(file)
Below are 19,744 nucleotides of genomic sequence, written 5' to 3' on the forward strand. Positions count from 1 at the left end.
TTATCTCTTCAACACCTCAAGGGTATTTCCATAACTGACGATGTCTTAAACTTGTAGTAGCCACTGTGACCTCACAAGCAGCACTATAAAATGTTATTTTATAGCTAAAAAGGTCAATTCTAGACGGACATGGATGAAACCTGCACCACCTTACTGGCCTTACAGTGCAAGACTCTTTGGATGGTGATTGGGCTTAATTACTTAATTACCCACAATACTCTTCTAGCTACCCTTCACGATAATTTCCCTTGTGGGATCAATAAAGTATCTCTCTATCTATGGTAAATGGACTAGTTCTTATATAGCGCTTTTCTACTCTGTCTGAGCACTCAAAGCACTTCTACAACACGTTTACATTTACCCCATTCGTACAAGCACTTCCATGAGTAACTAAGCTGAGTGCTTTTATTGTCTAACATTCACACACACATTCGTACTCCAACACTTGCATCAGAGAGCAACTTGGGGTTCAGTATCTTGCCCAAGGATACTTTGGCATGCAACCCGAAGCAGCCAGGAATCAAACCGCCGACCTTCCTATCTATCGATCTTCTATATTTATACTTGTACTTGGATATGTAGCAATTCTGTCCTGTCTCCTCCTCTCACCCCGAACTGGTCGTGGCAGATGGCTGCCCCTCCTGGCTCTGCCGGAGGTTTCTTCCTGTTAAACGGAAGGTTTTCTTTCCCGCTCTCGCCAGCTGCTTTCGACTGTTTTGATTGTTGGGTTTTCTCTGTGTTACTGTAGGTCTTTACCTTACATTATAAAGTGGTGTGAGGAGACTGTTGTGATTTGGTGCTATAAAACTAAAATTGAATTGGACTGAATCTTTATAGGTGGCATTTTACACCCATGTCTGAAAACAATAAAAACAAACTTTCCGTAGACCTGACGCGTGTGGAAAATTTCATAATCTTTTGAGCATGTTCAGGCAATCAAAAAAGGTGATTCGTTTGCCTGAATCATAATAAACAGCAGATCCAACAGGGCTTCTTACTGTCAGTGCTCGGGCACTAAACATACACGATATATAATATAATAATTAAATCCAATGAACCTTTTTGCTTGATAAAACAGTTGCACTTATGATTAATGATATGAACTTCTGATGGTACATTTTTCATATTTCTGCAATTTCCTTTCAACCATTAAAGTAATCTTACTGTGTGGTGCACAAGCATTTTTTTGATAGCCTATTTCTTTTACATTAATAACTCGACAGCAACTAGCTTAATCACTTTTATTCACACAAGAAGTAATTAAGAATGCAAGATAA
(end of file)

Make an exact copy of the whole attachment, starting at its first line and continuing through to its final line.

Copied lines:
Below are 19,744 nucleotides of genomic sequence, written 5' to 3' on the forward strand. Positions count from 1 at the left end.
TTATCTCTTCAACACCTCAAGGGTATTTCCATAACTGACGATGTCTTAAACTTGTAGTAGCCACTGTGACCTCACAAGCAGCACTATAAAATGTTATTTTATAGCTAAAAAGGTCAATTCTAGACGGACATGGATGAAACCTGCACCACCTTACTGGCCTTACAGTGCAAGACTCTTTGGATGGTGATTGGGCTTAATTACTTAATTACCCACAATACTCTTCTAGCTACCCTTCACGATAATTTCCCTTGTGGGATCAATAAAGTATCTCTCTATCTATGGTAAATGGACTAGTTCTTATATAGCGCTTTTCTACTCTGTCTGAGCACTCAAAGCACTTCTACAACACGTTTACATTTACCCCATTCGTACAAGCACTTCCATGAGTAACTAAGCTGAGTGCTTTTATTGTCTAACATTCACACACACATTCGTACTCCAACACTTGCATCAGAGAGCAACTTGGGGTTCAGTATCTTGCCCAAGGATACTTTGGCATGCAACCCGAAGCAGCCAGGAATCAAACCGCCGACCTTCCTATCTATCGATCTTCTATATTTATACTTGTACTTGGATATGTAGCAATTCTGTCCTGTCTCCTCCTCTCACCCCGAACTGGTCGTGGCAGATGGCTGCCCCTCCTGGCTCTGCCGGAGGTTTCTTCCTGTTAAACGGAAGGTTTTCTTTCCCGCTCTCGCCAGCTGCTTTCGACTGTTTTGATTGTTGGGTTTTCTCTGTGTTACTGTAGGTCTTTACCTTACATTATAAAGTGGTGTGAGGAGACTGTTGTGATTTGGTGCTATAAAACTAAAATTGAATTGGACTGAATCTTTATAGGTGGCATTTTACACCCATGTCTGAAAACAATAAAAACAAACTTTCCGTAGACCTGACGCGTGTGGAAAATTTCATAATCTTTTGAGCATGTTCAGGCAATCAAAAAAGGTGATTCGTTTGCCTGAATCATAATAAACAGCAGATCCAACAGGGCTTCTTACTGTCAGTGCTCGGGCACTAAACATACACGATATATAATATAATAATTAAATCCAATGAACCTTTTTGCTTGATAAAACAGTTGCACTTATGATTAATGATATGAACTTCTGATGGTACATTTTTCATATTTCTGCAATTTCCTTTCAACCATTAAAGTAATCTTACTGTGTGGTGCACAAGCATTTTTTTGATAGCCTATTTCTTTTACATTAATAACTCGACAGCAACTAGCTTAATCACTTTTATTCACACAAGAAGTAATTAAGAATGCAAGATAA